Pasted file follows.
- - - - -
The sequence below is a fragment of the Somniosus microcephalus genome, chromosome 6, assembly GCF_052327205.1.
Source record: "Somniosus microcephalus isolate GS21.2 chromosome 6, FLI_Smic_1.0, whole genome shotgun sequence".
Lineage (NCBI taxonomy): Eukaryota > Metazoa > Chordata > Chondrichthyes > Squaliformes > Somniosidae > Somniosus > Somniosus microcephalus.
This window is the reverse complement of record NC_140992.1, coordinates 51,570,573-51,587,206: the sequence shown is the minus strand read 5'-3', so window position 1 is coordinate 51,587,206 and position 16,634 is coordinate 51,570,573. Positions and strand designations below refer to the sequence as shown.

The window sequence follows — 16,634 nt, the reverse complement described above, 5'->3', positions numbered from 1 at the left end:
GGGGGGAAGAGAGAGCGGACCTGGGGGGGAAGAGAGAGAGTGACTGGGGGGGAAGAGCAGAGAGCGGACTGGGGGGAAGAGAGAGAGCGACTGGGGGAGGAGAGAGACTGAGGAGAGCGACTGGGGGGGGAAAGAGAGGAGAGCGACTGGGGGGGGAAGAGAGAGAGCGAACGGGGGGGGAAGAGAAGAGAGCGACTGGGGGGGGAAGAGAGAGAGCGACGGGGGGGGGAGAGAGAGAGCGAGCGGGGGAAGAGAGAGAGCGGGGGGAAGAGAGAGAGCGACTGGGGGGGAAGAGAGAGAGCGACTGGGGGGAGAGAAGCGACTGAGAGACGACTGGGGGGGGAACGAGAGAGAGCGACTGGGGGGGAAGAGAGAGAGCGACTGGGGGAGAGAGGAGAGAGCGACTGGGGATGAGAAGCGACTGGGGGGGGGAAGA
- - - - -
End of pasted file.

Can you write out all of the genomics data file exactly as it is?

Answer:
The sequence below is a fragment of the Somniosus microcephalus genome, chromosome 6, assembly GCF_052327205.1.
Source record: "Somniosus microcephalus isolate GS21.2 chromosome 6, FLI_Smic_1.0, whole genome shotgun sequence".
Lineage (NCBI taxonomy): Eukaryota > Metazoa > Chordata > Chondrichthyes > Squaliformes > Somniosidae > Somniosus > Somniosus microcephalus.
This window is the reverse complement of record NC_140992.1, coordinates 51,570,573-51,587,206: the sequence shown is the minus strand read 5'-3', so window position 1 is coordinate 51,587,206 and position 16,634 is coordinate 51,570,573. Positions and strand designations below refer to the sequence as shown.

The window sequence follows — 16,634 nt, the reverse complement described above, 5'->3', positions numbered from 1 at the left end:
GGGGGGAAGAGAGAGCGGACCTGGGGGGGAAGAGAGAGAGTGACTGGGGGGGAAGAGCAGAGAGCGGACTGGGGGGAAGAGAGAGAGCGACTGGGGGAGGAGAGAGACTGAGGAGAGCGACTGGGGGGGGAAAGAGAGGAGAGCGACTGGGGGGGGAAGAGAGAGAGCGAACGGGGGGGGAAGAGAAGAGAGCGACTGGGGGGGGAAGAGAGAGAGCGACGGGGGGGGGAGAGAGAGAGCGAGCGGGGGAAGAGAGAGAGCGGGGGGAAGAGAGAGAGCGACTGGGGGGGAAGAGAGAGAGCGACTGGGGGGAGAGAAGCGACTGAGAGACGACTGGGGGGGGAACGAGAGAGAGCGACTGGGGGGGAAGAGAGAGAGCGACTGGGGGAGAGAGGAGAGAGCGACTGGGGATGAGAAGCGACTGGGGGGGGGAAGA